2. If you want, your mortgage debt may be discharged and the mortgage lender could foreclose on your home in a Chapter 7 bankruptcy. After your case concludes, you may have to eventually vacate the home, but you will no longer be responsible for the mortgage debt.
  3. Your mortgage may be retained in Chapter 7 and you can keep your home from the chapter 7 trustee and from liquidation by protecting the equity (value that exceeds the amount of debt you owe) you have in the home with the Homestead Exemption. In Minnesota, this exemption applies to homes with equity or net value of $420,000 or less for houses in urban areas and $1,050,000 less for homesteads used primarily for agricultural purposes.  You could sell your house, payoff the underlying mortgages and retain any remaining sale proceeds.  This is somewhat common in Chapter 7 cases.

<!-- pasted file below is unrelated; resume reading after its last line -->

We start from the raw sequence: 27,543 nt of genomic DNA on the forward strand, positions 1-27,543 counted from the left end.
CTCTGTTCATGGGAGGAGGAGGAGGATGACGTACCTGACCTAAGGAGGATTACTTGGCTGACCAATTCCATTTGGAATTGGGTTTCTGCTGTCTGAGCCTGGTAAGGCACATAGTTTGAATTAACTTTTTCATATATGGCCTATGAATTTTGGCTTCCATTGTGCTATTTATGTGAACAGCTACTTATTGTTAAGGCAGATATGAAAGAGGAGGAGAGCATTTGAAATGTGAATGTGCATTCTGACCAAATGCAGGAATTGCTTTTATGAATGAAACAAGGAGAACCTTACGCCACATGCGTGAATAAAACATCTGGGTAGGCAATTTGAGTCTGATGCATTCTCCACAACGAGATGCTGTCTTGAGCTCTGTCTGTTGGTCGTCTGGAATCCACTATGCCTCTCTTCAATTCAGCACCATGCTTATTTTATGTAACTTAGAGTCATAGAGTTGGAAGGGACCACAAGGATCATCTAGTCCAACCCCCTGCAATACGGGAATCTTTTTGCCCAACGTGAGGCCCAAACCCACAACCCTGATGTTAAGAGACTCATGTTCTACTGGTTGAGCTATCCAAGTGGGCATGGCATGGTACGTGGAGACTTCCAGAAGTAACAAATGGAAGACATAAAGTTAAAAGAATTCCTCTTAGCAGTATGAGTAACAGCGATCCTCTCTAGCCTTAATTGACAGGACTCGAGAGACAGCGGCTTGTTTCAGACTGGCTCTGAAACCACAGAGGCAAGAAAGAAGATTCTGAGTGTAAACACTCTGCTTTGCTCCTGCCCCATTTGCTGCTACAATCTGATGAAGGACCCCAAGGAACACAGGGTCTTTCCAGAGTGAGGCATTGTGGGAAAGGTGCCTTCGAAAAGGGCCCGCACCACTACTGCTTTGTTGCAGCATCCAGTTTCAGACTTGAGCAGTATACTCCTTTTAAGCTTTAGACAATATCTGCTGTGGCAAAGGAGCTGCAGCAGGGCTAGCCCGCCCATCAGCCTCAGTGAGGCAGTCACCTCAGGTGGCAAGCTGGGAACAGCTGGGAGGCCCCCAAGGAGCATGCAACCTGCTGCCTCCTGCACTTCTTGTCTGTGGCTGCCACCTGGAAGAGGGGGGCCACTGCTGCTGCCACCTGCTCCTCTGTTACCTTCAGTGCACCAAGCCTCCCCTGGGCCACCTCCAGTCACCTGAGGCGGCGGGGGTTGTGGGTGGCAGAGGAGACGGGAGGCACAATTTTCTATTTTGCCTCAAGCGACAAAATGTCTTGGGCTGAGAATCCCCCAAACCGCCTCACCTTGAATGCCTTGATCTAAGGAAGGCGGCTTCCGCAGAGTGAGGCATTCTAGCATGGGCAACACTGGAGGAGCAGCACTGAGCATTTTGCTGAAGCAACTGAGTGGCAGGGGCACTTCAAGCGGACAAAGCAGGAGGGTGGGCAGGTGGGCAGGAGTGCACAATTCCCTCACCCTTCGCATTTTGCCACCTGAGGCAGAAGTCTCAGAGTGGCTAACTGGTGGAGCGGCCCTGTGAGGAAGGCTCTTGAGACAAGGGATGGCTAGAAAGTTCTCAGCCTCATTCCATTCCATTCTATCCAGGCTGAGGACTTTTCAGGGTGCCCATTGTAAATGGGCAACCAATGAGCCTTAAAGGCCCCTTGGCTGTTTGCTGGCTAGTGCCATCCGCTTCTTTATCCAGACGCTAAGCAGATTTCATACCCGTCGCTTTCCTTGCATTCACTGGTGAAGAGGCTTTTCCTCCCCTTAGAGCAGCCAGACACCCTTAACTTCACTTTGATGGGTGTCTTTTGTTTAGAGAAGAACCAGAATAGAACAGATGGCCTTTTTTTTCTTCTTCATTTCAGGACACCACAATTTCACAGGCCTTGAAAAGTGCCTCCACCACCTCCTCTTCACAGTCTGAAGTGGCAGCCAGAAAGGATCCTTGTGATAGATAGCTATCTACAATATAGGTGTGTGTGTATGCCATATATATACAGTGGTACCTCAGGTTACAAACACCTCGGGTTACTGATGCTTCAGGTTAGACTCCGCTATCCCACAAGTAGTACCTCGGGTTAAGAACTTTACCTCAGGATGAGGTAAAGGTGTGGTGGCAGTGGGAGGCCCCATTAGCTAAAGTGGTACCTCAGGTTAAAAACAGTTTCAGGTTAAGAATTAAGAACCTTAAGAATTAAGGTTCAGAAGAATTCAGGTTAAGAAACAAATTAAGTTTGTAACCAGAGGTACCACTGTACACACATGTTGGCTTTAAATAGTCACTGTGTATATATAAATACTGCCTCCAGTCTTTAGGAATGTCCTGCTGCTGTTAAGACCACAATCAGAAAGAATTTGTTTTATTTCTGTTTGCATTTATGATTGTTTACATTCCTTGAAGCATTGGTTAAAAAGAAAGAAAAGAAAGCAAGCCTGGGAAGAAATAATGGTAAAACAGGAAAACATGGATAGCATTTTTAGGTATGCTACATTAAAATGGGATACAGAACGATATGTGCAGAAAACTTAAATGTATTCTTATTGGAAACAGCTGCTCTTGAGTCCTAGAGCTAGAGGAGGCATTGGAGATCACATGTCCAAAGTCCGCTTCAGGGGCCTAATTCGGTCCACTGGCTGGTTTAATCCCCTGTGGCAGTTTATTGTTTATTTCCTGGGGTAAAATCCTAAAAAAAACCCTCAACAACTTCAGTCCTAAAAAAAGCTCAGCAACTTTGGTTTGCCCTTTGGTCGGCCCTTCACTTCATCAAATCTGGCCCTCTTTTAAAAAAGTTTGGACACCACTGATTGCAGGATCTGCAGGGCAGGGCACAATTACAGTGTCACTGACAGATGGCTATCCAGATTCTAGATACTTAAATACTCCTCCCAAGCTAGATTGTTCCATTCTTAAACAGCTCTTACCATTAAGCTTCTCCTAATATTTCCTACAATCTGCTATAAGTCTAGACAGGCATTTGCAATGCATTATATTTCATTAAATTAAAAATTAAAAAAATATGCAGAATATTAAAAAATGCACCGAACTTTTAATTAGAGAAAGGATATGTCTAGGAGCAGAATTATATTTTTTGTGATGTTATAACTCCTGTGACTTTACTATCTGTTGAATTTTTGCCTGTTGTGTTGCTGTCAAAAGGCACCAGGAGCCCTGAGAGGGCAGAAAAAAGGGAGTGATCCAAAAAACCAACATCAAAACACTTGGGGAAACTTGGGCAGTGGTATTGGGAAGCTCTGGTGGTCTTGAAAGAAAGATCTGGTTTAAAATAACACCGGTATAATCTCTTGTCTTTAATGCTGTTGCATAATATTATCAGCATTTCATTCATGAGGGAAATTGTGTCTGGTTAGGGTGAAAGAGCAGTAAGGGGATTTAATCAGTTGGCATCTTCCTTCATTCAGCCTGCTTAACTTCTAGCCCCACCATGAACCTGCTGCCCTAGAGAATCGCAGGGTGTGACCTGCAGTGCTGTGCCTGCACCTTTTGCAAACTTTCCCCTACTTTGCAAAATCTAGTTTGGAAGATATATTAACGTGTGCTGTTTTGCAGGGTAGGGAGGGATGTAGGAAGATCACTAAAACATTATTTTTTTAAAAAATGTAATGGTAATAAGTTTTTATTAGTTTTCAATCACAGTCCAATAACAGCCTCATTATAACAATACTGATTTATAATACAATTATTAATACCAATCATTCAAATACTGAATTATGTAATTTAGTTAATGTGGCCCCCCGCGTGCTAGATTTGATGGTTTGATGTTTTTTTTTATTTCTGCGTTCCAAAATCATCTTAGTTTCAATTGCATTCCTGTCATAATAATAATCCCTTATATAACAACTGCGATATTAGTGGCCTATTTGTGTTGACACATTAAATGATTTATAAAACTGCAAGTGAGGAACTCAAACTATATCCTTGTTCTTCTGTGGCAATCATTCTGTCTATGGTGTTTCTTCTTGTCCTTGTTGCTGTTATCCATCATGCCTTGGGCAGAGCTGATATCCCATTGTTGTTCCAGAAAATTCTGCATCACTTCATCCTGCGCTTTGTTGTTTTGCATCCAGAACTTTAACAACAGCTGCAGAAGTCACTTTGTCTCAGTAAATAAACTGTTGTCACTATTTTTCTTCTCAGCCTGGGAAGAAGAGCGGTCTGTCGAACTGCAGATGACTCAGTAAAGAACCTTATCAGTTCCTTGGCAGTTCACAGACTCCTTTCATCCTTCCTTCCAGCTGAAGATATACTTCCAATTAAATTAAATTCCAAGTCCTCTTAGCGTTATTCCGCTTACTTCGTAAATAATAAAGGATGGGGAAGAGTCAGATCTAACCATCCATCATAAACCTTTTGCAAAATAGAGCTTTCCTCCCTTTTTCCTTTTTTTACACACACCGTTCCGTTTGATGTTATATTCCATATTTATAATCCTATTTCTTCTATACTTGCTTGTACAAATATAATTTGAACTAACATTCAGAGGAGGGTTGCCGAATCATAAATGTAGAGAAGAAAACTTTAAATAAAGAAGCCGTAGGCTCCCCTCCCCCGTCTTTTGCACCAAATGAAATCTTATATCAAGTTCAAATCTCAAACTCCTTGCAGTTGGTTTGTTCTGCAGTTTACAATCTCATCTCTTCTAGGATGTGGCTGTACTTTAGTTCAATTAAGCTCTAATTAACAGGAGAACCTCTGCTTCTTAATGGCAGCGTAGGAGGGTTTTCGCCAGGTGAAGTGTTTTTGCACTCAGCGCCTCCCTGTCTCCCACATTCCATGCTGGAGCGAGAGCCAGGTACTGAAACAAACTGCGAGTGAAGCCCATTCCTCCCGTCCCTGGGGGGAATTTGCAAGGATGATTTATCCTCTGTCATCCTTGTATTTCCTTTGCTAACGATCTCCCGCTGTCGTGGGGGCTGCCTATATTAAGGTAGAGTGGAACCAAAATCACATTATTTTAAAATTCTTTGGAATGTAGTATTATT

If the only debt you can’t meet monthly payments for is your mortgage, you might want to consider a forbearance (example) with your mortgage lender rather than a bankruptcy. A forbearance allows you to pause payments or make lower payments temporarily. This can be beneficial for a short time and prevents foreclosure, but you will still have to pay property taxes, make up the additional amounts later, pay a forbearance fee, and the interest amounts due may increase.

If you have debts in addition to your mortgage, filing for bankruptcy will resolve them together. To learn more about bankruptcy debt work-out in St. Peter, MN, contact Behm Law Group, Ltd. today at (507) 387-7200 or


Reaffirmation Agreements and Chapter 7 Bankruptcy in Jackson, MN for Individuals